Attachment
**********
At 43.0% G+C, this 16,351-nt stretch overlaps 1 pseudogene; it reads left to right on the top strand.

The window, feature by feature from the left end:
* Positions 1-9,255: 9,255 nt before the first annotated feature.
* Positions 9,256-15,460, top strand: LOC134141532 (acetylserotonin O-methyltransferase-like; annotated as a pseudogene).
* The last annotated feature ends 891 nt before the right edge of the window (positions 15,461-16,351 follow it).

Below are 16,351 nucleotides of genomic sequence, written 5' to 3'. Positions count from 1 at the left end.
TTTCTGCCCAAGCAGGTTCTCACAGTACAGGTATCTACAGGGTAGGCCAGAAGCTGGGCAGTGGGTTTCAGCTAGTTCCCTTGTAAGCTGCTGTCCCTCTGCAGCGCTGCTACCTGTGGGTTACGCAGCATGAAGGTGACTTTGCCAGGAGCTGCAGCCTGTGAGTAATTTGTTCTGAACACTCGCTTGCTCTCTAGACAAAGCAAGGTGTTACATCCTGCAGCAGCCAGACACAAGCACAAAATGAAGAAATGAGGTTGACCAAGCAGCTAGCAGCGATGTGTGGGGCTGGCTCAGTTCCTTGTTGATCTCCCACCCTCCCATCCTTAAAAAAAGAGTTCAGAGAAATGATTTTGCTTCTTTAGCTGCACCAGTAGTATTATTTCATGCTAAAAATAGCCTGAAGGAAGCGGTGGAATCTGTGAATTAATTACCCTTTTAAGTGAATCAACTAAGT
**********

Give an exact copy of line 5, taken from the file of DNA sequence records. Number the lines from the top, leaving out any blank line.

* The last annotated feature ends 891 nt before the right edge of the window (positions 15,461-16,351 follow it).